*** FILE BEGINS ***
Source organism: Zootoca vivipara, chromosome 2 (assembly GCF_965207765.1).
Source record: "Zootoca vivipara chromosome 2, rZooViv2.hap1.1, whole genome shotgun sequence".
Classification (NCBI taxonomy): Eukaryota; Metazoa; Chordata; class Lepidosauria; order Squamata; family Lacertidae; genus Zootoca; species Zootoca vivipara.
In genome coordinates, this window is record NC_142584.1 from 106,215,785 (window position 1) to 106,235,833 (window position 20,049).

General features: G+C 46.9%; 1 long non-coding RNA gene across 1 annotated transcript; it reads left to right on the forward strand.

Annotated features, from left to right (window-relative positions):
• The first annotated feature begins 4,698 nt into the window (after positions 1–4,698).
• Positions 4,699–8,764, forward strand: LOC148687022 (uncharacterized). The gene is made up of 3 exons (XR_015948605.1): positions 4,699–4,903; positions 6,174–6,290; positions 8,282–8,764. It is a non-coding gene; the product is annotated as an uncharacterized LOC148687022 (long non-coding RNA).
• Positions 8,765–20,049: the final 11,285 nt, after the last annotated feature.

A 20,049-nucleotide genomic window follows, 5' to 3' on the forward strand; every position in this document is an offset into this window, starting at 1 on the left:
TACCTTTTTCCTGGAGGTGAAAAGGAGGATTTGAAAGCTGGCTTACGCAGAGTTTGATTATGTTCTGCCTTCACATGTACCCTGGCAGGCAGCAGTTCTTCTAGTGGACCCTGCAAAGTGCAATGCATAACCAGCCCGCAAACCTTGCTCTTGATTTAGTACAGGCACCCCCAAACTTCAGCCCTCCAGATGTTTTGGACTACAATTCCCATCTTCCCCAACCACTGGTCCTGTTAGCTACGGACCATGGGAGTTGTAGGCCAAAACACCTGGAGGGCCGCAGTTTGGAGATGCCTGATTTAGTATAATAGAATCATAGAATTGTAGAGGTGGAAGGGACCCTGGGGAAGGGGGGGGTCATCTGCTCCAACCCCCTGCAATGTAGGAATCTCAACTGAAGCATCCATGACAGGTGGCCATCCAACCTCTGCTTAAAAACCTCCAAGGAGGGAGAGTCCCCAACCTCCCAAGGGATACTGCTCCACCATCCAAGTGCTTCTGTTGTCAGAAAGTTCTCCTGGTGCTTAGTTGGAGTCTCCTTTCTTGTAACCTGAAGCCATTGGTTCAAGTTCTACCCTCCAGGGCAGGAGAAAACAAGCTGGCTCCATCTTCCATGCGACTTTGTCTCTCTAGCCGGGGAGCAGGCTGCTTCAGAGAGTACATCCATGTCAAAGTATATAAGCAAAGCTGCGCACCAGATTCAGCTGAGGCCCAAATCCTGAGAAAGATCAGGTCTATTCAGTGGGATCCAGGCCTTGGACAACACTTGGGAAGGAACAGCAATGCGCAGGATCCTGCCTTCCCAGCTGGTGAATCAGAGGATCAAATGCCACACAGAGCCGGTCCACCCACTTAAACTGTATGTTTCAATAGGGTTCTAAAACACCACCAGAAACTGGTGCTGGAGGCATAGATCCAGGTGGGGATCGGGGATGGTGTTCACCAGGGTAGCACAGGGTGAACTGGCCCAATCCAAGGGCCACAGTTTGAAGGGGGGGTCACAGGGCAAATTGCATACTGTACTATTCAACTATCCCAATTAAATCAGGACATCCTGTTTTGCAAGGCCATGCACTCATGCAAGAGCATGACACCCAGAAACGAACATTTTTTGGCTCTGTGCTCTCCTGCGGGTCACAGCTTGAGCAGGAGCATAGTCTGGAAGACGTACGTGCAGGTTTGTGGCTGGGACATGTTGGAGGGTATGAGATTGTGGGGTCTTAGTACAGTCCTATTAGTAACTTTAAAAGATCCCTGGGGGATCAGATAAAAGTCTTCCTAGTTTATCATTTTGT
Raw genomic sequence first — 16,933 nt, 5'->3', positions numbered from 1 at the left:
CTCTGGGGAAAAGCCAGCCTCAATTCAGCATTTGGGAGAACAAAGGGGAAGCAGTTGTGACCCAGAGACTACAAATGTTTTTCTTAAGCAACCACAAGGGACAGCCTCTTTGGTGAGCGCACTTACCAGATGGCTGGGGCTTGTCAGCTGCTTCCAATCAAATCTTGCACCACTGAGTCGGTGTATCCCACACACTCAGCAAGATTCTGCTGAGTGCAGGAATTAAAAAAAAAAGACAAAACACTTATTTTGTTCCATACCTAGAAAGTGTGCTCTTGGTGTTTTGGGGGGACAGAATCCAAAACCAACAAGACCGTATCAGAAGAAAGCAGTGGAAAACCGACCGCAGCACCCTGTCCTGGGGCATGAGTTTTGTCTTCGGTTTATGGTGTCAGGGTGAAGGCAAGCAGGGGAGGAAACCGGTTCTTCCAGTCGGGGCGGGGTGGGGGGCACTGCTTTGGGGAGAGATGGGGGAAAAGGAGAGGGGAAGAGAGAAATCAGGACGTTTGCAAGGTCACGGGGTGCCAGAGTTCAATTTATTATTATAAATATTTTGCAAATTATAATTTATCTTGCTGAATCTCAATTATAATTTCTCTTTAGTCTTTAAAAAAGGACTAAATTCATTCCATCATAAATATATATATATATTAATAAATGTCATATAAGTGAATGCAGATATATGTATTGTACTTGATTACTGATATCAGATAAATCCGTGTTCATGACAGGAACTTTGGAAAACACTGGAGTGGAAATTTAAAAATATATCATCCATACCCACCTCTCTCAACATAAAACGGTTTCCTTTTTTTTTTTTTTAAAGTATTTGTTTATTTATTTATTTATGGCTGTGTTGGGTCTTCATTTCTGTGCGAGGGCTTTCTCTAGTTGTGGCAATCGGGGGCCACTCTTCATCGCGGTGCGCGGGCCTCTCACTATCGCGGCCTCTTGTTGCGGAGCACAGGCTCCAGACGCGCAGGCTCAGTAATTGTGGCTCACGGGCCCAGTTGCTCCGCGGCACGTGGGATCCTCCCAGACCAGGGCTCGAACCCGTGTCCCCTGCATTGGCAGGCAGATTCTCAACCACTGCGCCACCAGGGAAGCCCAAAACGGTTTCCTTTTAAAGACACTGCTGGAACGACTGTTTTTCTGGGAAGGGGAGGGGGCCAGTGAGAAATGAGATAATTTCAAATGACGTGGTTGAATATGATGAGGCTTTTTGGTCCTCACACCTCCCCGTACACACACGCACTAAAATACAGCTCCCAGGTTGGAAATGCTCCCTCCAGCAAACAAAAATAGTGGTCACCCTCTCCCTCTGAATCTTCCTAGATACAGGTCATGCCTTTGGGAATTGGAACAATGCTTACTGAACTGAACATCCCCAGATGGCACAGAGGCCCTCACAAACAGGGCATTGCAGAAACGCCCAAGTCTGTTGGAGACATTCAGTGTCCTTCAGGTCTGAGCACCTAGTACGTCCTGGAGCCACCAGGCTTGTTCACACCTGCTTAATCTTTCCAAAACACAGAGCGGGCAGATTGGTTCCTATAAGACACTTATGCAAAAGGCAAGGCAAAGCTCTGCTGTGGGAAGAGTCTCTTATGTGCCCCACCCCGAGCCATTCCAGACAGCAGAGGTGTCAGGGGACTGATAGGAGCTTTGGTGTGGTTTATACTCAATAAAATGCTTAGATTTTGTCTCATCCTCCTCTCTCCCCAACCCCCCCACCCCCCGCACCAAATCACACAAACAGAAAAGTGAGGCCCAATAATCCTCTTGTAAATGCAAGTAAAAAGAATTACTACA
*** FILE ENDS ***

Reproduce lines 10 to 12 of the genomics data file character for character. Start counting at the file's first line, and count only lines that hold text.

A 20,049-nucleotide genomic window follows, 5' to 3' on the forward strand; every position in this document is an offset into this window, starting at 1 on the left:
TACCTTTTTCCTGGAGGTGAAAAGGAGGATTTGAAAGCTGGCTTACGCAGAGTTTGATTATGTTCTGCCTTCACATGTACCCTGGCAGGCAGCAGTTCTTCTAGTGGACCCTGCAAAGTGCAATGCATAACCAGCCCGCAAACCTTGCTCTTGATTTAGTACAGGCACCCCCAAACTTCAGCCCTCCAGATGTTTTGGACTACAATTCCCATCTTCCCCAACCACTGGTCCTGTTAGCTACGGACCATGGGAGTTGTAGGCCAAAACACCTGGAGGGCCGCAGTTTGGAGATGCCTGATTTAGTATAATAGAATCATAGAATTGTAGAGGTGGAAGGGACCCTGGGGAAGGGGGGGGTCATCTGCTCCAACCCCCTGCAATGTAGGAATCTCAACTGAAGCATCCATGACAGGTGGCCATCCAACCTCTGCTTAAAAACCTCCAAGGAGGGAGAGTCCCCAACCTCCCAAGGGATACTGCTCCACCATCCAAGTGCTTCTGTTGTCAGAAAGTTCTCCTGGTGCTTAGTTGGAGTCTCCTTTCTTGTAACCTGAAGCCATTGGTTCAAGTTCTACCCTCCAGGGCAGGAGAAAACAAGCTGGCTCCATCTTCCATGCGACTTTGTCTCTCTAGCCGGGGAGCAGGCTGCTTCAGAGAGTACATCCATGTCAAAGTATATAAGCAAAGCTGCGCACCAGATTCAGCTGAGGCCCAAATCCTGAGAAAGATCAGGTCTATTCAGTGGGATCCAGGCCTTGGACAACACTTGGGAAGGAACAGCAATGCGCAGGATCCTGCCTTCCCAGCTGGTGAATCAGAGGATCAAATGCCACACAGAGCCGGTCCACCCACTTAAACTGTATGTTTCAATAGGGTTCTAAAACACCACCAGAAACTGGTGCTGGAGGCATAGATCCAGGTGGGGATCGGGGATGGTGTTCACCAGGGTAGCACAGGGTGAACTGGCCCAATCCAAGGGCCACAGTTTGAAGGGGGGGTCACAGGGCAAATTGCATACTGTACTATTCAACTATCCCAATTAAATCAGGACATCCTGTTTTGCAAGGCCATGCACTCATGCAAGAGCATGACACCCAGAAACGAACATTTTTTGGCTCTGTGCTCTCCTGCGGGTCACAGCTTGAGCAGGAGCATAGTCTGGAAGACGTACGTGCAGGTTTGTGGCTGGGACATGTTGGAGGGTATGAGATTGTGGGGTCTTAGTACAGTCCTATTAGTAACTTTAAAAGATCCCTGGGGGATCAGATAAAAGTCTTCCTAGTTTATCATTTTGT
Raw genomic sequence first — 16,933 nt, 5'->3', positions numbered from 1 at the left: